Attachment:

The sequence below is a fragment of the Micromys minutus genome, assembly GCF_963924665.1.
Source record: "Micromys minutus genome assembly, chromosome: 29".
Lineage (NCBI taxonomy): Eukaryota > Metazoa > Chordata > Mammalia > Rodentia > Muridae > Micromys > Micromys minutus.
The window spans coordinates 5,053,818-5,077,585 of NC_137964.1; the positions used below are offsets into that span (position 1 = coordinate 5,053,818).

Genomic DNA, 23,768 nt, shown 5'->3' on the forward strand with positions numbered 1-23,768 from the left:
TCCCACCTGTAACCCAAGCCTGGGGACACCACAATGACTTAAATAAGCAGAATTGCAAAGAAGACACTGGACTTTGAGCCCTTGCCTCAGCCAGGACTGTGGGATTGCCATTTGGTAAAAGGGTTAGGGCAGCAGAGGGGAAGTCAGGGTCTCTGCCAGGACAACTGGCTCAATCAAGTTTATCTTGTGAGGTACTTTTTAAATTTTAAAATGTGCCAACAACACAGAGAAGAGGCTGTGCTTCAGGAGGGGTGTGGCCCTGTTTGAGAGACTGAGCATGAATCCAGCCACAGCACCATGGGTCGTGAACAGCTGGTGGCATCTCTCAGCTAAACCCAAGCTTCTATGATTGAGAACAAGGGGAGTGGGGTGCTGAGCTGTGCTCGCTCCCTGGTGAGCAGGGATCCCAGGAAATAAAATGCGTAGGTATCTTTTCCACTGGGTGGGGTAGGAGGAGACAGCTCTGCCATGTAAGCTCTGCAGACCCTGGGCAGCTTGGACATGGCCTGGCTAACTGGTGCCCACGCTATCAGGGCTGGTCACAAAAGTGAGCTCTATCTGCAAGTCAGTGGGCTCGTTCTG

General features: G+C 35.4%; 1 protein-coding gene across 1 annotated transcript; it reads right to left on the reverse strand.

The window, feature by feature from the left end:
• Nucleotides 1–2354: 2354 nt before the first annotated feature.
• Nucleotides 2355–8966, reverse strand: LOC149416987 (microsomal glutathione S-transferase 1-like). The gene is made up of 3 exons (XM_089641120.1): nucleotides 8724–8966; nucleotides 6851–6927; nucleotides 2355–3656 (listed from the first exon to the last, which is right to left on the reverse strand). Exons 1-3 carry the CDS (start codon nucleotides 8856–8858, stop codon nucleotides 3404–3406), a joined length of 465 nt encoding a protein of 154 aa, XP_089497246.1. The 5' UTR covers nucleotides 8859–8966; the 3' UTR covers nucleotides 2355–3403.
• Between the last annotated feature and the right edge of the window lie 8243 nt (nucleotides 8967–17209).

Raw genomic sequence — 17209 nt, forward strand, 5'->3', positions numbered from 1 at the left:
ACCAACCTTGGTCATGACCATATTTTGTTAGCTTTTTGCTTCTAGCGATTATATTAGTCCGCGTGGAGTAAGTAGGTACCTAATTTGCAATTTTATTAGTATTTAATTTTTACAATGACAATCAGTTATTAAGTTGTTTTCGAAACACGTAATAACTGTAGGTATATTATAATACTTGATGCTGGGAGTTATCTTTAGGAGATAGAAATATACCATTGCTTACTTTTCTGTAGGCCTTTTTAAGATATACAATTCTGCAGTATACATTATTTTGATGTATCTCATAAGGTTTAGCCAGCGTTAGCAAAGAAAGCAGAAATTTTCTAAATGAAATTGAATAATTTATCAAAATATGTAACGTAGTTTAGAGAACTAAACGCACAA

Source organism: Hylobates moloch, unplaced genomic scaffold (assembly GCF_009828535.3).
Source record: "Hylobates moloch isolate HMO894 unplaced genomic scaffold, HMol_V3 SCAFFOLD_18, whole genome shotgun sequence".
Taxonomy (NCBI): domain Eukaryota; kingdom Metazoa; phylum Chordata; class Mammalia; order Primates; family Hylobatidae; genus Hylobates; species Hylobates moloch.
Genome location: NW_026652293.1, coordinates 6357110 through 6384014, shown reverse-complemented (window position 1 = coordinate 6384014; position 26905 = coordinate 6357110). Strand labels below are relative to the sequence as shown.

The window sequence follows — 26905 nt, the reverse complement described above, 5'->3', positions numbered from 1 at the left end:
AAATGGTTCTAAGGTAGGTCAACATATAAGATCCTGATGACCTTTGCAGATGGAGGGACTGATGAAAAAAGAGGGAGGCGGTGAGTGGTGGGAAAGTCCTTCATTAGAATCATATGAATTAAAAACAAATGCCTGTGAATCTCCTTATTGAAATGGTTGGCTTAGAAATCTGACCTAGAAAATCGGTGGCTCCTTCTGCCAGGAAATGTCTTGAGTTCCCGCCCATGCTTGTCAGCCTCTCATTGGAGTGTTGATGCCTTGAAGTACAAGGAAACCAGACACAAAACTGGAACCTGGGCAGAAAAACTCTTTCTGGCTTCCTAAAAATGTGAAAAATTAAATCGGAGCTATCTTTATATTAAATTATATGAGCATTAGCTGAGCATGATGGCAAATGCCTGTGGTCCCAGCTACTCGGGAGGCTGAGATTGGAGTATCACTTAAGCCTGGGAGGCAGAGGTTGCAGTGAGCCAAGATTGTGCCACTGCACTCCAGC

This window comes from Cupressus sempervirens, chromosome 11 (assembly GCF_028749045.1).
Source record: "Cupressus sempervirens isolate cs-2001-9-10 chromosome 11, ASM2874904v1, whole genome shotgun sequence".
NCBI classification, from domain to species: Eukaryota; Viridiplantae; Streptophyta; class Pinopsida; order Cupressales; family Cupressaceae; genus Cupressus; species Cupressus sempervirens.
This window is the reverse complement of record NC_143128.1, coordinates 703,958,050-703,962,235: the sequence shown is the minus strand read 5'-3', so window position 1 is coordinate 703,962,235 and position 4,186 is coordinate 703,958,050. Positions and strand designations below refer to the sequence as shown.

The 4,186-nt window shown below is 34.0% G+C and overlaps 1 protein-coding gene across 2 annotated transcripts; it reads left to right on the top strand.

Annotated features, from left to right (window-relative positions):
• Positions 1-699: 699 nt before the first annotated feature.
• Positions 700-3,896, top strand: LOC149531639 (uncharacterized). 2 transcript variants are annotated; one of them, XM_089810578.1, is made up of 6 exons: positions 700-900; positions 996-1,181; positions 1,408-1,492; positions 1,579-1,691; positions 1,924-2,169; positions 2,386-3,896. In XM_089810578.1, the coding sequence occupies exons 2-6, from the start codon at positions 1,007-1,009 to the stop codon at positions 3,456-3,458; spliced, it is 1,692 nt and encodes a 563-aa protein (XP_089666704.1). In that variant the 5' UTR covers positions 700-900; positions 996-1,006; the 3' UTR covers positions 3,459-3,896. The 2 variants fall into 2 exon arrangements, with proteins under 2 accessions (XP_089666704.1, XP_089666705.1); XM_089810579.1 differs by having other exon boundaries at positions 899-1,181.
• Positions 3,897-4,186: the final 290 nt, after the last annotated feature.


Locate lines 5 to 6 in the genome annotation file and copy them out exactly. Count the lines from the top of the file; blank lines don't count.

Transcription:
Genomic DNA, 23,768 nt, shown 5'->3' on the forward strand with positions numbered 1-23,768 from the left:
TCCCACCTGTAACCCAAGCCTGGGGACACCACAATGACTTAAATAAGCAGAATTGCAAAGAAGACACTGGACTTTGAGCCCTTGCCTCAGCCAGGACTGTGGGATTGCCATTTGGTAAAAGGGTTAGGGCAGCAGAGGGGAAGTCAGGGTCTCTGCCAGGACAACTGGCTCAATCAAGTTTATCTTGTGAGGTACTTTTTAAATTTTAAAATGTGCCAACAACACAGAGAAGAGGCTGTGCTTCAGGAGGGGTGTGGCCCTGTTTGAGAGACTGAGCATGAATCCAGCCACAGCACCATGGGTCGTGAACAGCTGGTGGCATCTCTCAGCTAAACCCAAGCTTCTATGATTGAGAACAAGGGGAGTGGGGTGCTGAGCTGTGCTCGCTCCCTGGTGAGCAGGGATCCCAGGAAATAAAATGCGTAGGTATCTTTTCCACTGGGTGGGGTAGGAGGAGACAGCTCTGCCATGTAAGCTCTGCAGACCCTGGGCAGCTTGGACATGGCCTGGCTAACTGGTGCCCACGCTATCAGGGCTGGTCACAAAAGTGAGCTCTATCTGCAAGTCAGTGGGCTCGTTCTG